Last week, 170,000 people gathered in Las Vegas for the International Consumer Electronics Show (CES), one of the largest global tech conferences and a forum to discuss the consumer technology market's most relevant issues. Some of the world’s most powerful business leaders, industry thought leaders, and creative minds were in attendance, as well as over 3,600 manufacturers, developers and suppliers of consumer technology. Attendees experienced the latest advancements in everything from robotics, sensors, and electronic gaming to 3D Printing, digital imaging/photography, and wearables.
Murphy Company Goes West
Murphy Company CEO Loren Stone headed out west, to the forefront of chaos and inspiration in Las Vegas to get a better understanding of the future of 3D printing.
"The energy and excitement at the premier electronics show is beyond words I can offer," Stone says. "The innovation and forward thinking with products and services for consumer and business use is astounding. It is important that Murphy Company is here as we continue to be an industry leader. We are especially interested in 3D printing, as we continue to build out this product line. The Consumer Electronics Show is the place to be for this."
All Eyes on 3D Printing
According to a recent press release from the Consumer Electronic Association (CEA), 3D printing's presence at the CES has doubled in size from the 2014 to 2015. This year featured over 40 companies and booths, many showcasing new printers attempting to find a distributor or looking to get some brand exposure. One of Murphy Company's preferred vendors, Mcor, received the Best of CES 2015 Award in the 3D Printing category. Mcor makes the first and currently only paper based 3D printer.
“We are honoured to receive this distinction,” said Dr. Conor MacCormack, co-founder and CEO of Mcor Technologies. “This award further validates our SDL paper based 3D printing technology as the most unique and best suited to providing wide access to low-cost, professional quality 3D printing.” By using sheets of copy paper, users can make 3D printed models that can be tapped, threaded, hinged, made water resistant and flexible, as well as being entirely recyclable.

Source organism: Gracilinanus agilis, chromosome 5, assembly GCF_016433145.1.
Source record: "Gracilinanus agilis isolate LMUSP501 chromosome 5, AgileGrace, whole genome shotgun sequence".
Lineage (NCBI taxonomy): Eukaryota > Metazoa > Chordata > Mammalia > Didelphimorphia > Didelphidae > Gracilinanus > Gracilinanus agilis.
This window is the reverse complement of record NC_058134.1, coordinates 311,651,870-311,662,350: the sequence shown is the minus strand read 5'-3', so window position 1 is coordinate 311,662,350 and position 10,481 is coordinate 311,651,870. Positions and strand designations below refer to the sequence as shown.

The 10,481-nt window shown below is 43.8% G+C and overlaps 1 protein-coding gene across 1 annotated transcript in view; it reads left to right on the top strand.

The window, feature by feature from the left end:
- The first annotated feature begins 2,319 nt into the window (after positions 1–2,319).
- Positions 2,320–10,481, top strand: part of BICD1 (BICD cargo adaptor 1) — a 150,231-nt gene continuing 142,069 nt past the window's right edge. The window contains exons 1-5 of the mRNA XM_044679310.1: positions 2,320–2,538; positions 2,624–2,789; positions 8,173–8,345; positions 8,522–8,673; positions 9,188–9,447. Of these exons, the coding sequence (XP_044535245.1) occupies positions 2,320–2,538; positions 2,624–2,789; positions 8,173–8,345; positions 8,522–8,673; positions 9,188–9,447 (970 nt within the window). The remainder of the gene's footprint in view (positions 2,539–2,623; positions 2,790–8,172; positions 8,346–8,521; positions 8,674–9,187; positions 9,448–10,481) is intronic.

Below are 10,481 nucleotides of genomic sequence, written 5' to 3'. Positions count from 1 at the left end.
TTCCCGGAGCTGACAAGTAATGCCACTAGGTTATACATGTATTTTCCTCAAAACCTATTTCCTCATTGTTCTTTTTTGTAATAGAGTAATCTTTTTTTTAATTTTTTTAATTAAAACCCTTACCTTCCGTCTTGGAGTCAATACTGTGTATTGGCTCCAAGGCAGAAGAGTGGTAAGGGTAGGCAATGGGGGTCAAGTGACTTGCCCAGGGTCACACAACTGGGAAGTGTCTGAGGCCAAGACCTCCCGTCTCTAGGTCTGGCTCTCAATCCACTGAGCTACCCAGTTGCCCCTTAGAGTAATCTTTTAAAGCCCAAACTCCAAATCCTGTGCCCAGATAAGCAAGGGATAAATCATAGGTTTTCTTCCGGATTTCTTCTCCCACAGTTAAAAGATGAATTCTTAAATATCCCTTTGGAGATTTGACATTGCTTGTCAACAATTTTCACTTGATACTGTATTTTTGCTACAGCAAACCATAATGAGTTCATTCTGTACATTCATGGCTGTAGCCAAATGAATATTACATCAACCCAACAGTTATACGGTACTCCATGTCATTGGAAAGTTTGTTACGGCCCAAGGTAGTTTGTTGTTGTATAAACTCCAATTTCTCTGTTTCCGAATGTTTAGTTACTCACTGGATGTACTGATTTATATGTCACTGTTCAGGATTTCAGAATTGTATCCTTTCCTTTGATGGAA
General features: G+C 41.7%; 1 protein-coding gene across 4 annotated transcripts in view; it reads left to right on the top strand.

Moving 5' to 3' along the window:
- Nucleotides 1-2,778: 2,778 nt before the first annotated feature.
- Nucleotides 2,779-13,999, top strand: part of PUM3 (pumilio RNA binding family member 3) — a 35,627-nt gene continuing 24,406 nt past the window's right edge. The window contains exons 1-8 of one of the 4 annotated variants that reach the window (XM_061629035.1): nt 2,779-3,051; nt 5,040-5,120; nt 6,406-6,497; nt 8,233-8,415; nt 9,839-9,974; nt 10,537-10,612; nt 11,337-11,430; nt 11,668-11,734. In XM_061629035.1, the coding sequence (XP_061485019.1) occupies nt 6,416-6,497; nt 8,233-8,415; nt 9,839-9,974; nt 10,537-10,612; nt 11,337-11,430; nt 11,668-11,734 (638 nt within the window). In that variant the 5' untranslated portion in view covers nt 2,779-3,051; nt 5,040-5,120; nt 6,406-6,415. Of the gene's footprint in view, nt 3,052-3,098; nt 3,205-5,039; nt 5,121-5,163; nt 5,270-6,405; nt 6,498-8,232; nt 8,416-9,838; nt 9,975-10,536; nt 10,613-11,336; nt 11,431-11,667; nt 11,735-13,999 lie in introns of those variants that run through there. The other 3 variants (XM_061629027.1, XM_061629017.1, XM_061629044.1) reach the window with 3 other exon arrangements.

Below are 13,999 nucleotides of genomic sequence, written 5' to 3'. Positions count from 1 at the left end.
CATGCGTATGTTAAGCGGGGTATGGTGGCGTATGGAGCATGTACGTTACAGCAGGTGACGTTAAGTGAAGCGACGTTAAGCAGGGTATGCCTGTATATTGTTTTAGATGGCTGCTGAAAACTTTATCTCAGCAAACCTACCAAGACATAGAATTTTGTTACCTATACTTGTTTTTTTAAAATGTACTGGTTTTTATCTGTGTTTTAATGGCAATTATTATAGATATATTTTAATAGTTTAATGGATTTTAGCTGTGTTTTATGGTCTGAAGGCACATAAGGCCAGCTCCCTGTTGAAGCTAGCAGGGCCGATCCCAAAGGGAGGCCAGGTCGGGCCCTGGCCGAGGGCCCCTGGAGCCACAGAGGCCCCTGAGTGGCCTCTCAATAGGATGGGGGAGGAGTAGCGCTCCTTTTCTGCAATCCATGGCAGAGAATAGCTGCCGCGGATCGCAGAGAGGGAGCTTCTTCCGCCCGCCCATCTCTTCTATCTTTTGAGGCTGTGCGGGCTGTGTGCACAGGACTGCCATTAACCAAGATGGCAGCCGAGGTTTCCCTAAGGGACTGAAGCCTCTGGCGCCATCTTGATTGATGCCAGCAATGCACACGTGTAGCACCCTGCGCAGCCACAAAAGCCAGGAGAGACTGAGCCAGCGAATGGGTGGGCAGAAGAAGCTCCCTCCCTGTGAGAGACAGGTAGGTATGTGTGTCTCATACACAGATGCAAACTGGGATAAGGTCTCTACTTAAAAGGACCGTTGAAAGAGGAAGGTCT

Building With Innovation
A few companies decided to shift their gaze away from the printers themselves, and instead focused materials. Makerbot and Protoplant announced a slew of new filaments, soon to be market ready, including wood, metal, carbon fiber, even a conductive filament that could allow for the printing of circuit boards.
MakerBot CEO Jenny Lawton intentionally refrained from introducing a new printer at CES, but instead claimed she wants to create "the most comprehensive 3D Ecosystem to support our customers." She goes on to recognize the difficulty that 3D printing entails. "It is not plug-and-play. 3D printing takes work and takes software and hardware that make it work. We are focused on improving the overall 3D printing process to make it easier and more accessible for everyone.”
3D printing's consumer accessibility may take some time to truly take off in the mainstream, but with the integration of new filaments, having an opportunity to print using materials apposite to the project at hand may expedite a pique in consumer interest. Pair these materials with the increasing affordability of desktop printers, and we may see this pique happening within the next few years. In an attempt to help this process along, Murphy Company is positioning ourselves with industry leaders, as well as creating opportunities for enthusiasts to stay updated on industry news.
For more information on this year's conference, check out the CES wrap up video.
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